$25 includes one beverage - CLICK HERE for tickets

April 8th @ 7pm: Documentary - Cooked
As he tries his hand at baking, brewing and braising, acclaimed food writer Michael Pollan explores how cooking transforms food and shapes our world. Based on Michael Pollan's book. Cost: $8.

Every Sunday in April, 1pm to 4pm: The Truth about Cancer - A Global Quest
Admission $8per/$25 package (no need to pre-register-pay at the door)

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In The News

Environmental Research Reveals Seattle Salmon are on Drugs — Thanks, Humans!
A paper published in the journal Environmental Pollution has given a fresh meaning to the phrase “you are what you eat” — but this time, it’s in reference to the polluted diet of Pacific Northwest chinook salmon. Once hailed as an exceptionally healthy food, salmon has come under scrutiny as the ecosystem has become increasingly toxic from industrial waste, plastics, microbeads, general pollution and now, sewage treatment plants. The research was conducted in the Puget Sound area near Seattle, Washington, and found the amount of drugs and chemicals dumped into waterways could be as much as 97,000 pounds a year. This cocktail of toxins involved 81 different pharmaceuticals and personal-care products — including antidepressants like Paxil and Zoloft, narcotic pain relievers such as Oxycontin and Darvon, along with a range of antibiotics, fungicides, insecticides, antiseptics and anticoagulants. In some instances, cocaine, DEET and female reproductive hormones were also detected.

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High lead levels found in North Minneapolis - regulator
High levels of airborne lead particles and other heavy metals have been detected in North Minneapolis, Minnesota, by state environmental regulators. Health officials said the pollution may have long-term impacts for nearby residents and workers. The Minnesota Pollution Control Agency (MPCA) reported"violations of the state standard for particles" in an industrial section of North Minneapolis. Air monitors installed near the Northern Metals recycling plant along the Mississippi River in 2013 and 2014 now show that heavy metal presence in the area is cause for concern, the agency said. "The two air monitors, on the west bank of the river near the Lowry Avenue Bridge, recorded lead at higher levels than at other Minnesota locations," MPCA announced on Thursday. "In addition, while other metals don't have state or federal standards, chromium, cobalt and nickel were measured at levels above health-based guidelines used by state and federal agencies to set protective levels for air emissions." It was only recently that the agency air monitors gathered enough data to accurately judge air quality near the recycling plant, which is suspected by officials to be a top contributor to the pollution levels, MPCA Assistant Commissioner David Thornton said.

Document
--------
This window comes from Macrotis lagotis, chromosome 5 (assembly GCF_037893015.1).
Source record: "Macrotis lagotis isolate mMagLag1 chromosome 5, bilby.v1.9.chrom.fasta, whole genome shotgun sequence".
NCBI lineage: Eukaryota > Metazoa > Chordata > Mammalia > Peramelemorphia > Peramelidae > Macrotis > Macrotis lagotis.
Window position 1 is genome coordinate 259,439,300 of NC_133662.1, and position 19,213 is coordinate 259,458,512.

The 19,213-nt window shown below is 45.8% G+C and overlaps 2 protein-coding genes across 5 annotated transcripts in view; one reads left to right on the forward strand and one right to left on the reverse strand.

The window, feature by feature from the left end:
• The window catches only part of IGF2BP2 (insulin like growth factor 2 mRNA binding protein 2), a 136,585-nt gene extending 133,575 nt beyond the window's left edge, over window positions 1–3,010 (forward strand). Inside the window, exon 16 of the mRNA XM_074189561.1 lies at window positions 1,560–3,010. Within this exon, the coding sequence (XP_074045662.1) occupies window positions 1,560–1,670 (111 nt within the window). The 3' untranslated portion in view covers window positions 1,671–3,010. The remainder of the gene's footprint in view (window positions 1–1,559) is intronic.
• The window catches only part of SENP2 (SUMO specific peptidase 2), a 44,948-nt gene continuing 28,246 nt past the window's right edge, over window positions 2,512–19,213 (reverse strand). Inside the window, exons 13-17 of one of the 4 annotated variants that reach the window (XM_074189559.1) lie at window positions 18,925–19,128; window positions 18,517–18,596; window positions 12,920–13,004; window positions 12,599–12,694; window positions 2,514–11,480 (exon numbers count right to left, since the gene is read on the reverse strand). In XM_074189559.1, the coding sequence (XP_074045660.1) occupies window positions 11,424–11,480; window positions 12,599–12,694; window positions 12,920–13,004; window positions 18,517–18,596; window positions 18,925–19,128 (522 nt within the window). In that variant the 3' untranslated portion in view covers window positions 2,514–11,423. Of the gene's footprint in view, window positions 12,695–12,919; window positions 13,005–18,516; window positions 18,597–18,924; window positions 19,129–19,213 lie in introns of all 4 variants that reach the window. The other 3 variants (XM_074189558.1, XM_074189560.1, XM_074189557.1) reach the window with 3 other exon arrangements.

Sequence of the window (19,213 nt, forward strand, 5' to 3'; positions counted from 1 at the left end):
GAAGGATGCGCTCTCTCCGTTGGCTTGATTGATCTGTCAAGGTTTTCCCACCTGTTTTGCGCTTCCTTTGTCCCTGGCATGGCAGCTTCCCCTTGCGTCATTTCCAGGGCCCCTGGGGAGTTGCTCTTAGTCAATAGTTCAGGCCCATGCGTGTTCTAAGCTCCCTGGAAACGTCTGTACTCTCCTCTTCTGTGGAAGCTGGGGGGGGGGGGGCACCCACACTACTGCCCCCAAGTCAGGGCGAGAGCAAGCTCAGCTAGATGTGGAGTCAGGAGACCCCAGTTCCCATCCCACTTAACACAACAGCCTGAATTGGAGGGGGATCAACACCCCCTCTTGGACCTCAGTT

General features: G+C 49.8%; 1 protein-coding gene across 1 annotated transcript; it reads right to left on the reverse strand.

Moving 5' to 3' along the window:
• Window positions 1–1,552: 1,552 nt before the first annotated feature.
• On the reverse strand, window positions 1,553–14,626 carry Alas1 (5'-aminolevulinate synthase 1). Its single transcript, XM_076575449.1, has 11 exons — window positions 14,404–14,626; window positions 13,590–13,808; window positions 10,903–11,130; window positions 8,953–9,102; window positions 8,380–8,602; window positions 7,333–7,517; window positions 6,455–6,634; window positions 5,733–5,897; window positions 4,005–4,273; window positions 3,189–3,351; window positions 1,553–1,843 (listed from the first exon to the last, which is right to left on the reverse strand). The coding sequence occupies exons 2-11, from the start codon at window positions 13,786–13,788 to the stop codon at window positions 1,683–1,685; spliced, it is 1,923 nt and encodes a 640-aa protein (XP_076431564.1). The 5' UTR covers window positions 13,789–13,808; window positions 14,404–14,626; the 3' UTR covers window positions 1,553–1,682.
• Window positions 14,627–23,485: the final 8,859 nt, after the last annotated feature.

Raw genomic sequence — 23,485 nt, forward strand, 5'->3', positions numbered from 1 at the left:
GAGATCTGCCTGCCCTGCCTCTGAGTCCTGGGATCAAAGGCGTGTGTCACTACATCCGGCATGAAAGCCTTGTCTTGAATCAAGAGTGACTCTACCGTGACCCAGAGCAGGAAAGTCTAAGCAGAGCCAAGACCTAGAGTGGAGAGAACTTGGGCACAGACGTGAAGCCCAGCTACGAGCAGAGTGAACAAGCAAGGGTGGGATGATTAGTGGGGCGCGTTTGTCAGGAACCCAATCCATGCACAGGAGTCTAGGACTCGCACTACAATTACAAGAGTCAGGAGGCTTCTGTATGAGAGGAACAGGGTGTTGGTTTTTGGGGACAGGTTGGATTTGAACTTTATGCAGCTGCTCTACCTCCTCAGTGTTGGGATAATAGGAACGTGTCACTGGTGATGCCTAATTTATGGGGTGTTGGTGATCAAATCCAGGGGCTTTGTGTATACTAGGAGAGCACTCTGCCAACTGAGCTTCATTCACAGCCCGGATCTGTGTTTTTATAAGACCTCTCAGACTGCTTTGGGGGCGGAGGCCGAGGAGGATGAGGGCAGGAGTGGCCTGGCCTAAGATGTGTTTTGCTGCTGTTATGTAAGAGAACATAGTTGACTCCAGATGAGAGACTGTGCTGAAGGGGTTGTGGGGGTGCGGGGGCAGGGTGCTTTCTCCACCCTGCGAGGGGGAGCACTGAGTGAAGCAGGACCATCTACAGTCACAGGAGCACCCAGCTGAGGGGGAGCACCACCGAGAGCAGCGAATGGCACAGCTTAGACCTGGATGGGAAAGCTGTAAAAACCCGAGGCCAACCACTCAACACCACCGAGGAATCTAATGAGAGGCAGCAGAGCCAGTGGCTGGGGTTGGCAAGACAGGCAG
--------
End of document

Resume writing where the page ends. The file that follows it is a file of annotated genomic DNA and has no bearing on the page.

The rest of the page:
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This green entrepreneur was once an undocumented farmworker
We’ve come to think of the tech world’s heroes as well-educated, creative people who dream of saving our world with their ideas. In the popular imagination, their stories follow a similar path, one that involves dropping out of Harvard or Stanford to create the next big thing. Ruben Garcia’s story is nothing like that. Born in Mexico, he grew up as an undocumented farmworker, picking onions when he was just 5 years old, and never attended college. But Garcia’s remarkable innovations are helping to clean up the shipping industry. “We can make a huge difference,” Garcia says of his company, Advanced Environmental Group, based in Long Beach, Calif. “And we want to make a difference.” Massive container vessels, like the ones that sail to the Port of Long Beach, are among the planet’s super polluters. One estimate said particulate matter from their exhaust caused 87,000 deaths from cardiopulmonary disease and lung cancer in 2012. The Guardian estimated that the world’s 15 biggest ships belch as many emissions as all of the cars on the planet.

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GMO Watch

USDA okays Monsanto’s herbicide-resistant GMO corn w/o permits
The US Department of Agriculture will end regulation of Monsanto’s genetically-modified corn that is engineered to resist the company’s herbicide, the federal regulator said. Farmers will now be able to plant the corn strains without permits. The action, announced by USDA’s Animal and Plant Health Inspection Service on Wednesday, applies to Monsanto’s MON87419 corn strain, which resists dicamba- and glufosinate-based herbicides. These resistances allow farmers to grow plants that aren’t destroyed by herbicides produced by the same companies that designed the genetically-modified crops themselves. Monsanto’s August 2015 petition for nonregulated status was granted by regulators despite two dozen unfavorable statements during the USDA’s public comment period. One such concern was from the consumer rights nonprofit Food & Water Watch, which said that allowing such herbicide-resistant crops to proliferate could “lead to an increase in dicamba use, which will spur the evolution of dicamba‚Äźresistant weeds and the abandonment of conservation tillage practices.”

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On The Lighter Side

Now that's an Easter egg hunt! Latest internet brain-teaser drives viewers mad trying to find an egg among rabbits

First he drove the internet mad trying to find a panda among a group of snowmen, then he challenged you to pick out a cat blended into rows of owls. Now Hungarian cartoonist Gergely Dudas is back with an Easter-themed puzzle that involves an egg cleverly disguised alongside a group of bunnies.